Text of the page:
In opposing the motion, appellant contended, among other things, that Blue Shield had waived its right to rescind by delaying for an unreasonable period of time—over two years—after admittedly learning that appellant’s application omitted information about the examination and fine needle aspiration she had undergone on February 11, 2005.

3. Trial Court’s Order

The trial court granted summary judgment, finding that appellant’s application for insurance contained material misrepresentations, and that such misrepresentations were willful. The court further found that Blue Shield undertook reasonable efforts to ensure that her application was accurate and complete at the time it issued the policy. The court concluded that Blue Shield was entitled to rescind, and that the policy was extinguished by such rescission.[8] The court did not address the waiver issue. Judgment was entered in favor of Blue Shield. This appeal followed.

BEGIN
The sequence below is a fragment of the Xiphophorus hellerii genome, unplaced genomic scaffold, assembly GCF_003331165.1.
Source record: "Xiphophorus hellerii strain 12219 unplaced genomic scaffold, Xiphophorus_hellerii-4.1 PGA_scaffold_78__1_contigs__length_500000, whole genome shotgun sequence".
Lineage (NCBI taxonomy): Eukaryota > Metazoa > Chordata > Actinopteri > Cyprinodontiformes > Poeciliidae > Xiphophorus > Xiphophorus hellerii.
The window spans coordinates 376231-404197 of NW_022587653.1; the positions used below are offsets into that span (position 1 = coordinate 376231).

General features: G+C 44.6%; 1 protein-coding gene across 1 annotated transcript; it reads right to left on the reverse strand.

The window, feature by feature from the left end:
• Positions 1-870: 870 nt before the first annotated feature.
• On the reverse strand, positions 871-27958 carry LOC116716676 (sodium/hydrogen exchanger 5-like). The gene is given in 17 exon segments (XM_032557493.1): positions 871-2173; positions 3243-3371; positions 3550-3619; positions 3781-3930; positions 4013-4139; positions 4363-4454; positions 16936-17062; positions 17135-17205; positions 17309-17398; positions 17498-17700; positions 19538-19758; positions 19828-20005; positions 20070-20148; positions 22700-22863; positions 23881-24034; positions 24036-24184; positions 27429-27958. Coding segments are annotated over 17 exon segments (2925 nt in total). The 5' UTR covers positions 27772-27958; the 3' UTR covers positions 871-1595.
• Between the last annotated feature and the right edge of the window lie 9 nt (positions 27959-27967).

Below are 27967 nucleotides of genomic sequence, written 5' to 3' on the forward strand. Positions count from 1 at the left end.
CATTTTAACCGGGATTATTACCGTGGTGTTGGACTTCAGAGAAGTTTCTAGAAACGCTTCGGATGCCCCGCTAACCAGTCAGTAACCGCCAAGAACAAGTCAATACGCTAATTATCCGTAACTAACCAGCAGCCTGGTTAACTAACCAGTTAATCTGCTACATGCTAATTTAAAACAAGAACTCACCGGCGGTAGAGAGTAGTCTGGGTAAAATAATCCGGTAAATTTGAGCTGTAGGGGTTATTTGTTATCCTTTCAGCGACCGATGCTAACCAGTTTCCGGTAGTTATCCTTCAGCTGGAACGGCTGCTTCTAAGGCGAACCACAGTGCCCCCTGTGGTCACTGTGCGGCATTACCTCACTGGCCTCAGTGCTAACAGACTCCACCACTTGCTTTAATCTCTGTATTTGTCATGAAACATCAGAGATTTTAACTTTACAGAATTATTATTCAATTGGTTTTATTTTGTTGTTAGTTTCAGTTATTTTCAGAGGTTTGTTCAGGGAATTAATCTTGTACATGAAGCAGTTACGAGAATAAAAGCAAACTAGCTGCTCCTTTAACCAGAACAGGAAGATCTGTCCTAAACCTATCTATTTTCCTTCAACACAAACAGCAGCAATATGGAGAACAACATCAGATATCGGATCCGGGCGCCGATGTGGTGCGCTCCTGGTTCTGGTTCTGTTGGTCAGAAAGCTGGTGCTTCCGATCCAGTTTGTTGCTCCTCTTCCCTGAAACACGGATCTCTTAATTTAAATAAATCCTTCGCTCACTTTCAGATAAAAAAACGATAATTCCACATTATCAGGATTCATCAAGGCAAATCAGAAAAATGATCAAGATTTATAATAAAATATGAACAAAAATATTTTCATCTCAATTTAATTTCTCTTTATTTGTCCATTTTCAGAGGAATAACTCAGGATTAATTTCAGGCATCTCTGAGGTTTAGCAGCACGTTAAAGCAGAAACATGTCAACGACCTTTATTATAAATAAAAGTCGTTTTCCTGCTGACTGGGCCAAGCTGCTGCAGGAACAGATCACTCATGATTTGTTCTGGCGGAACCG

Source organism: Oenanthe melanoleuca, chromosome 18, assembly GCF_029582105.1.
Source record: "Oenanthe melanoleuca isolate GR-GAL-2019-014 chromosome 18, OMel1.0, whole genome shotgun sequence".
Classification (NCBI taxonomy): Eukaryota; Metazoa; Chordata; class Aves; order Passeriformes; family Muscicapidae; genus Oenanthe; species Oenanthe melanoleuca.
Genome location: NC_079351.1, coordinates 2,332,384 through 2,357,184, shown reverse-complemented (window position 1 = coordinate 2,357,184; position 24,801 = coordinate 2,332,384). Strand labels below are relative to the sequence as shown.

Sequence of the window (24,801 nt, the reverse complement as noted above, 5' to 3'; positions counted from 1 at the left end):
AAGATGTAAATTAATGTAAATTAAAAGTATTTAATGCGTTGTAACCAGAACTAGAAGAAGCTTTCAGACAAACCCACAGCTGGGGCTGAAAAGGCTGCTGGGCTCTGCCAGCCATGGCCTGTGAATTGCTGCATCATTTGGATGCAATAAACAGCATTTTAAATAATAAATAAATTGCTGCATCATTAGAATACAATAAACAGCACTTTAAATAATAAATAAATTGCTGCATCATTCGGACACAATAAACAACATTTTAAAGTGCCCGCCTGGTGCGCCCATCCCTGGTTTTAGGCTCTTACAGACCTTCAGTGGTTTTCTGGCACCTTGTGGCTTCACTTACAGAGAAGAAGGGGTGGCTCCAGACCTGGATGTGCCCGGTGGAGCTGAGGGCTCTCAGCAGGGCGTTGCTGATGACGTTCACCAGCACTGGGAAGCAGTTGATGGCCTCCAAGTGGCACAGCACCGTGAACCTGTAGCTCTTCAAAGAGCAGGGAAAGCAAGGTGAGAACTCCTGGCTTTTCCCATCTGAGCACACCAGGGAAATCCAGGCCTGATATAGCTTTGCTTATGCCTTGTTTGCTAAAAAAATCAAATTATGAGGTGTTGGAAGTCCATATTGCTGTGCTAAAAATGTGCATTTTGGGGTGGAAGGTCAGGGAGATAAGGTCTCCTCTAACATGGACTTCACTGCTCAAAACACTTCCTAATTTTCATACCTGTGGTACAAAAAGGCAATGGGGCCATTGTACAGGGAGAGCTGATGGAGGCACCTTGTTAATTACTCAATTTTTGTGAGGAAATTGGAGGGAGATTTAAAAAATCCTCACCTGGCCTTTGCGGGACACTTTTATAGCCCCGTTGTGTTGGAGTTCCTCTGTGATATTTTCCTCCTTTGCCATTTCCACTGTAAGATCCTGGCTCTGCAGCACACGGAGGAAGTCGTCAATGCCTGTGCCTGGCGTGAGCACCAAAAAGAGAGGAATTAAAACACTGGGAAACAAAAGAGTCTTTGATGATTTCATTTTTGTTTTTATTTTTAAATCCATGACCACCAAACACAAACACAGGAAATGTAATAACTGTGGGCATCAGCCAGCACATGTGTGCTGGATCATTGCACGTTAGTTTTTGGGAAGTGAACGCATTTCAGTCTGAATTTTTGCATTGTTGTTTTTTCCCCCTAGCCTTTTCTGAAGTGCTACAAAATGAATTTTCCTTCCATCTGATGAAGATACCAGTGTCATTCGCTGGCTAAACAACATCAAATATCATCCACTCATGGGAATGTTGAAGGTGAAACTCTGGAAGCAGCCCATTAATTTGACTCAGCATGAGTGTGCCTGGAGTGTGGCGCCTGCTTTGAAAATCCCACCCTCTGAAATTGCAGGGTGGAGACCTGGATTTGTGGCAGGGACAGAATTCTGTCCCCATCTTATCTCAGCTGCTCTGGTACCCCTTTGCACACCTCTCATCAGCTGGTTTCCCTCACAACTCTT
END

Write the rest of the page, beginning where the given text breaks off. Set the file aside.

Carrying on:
Appellant contends that Blue Shield waived its right to rescind by waiting well over a year after learning of circumstances supporting rescission, and thereafter electing to cancel, rather than rescind, her policy. As explained below, we conclude that as a matter of law, Blue Shield’s actions were wholly inconsistent with the assertion of a right to rescind.

A. Standard of Review

Summary judgment is granted when a moving party establishes the right to the entry of judgment as a matter of law. (Code Civ. Proc., § 437c, subd. (c);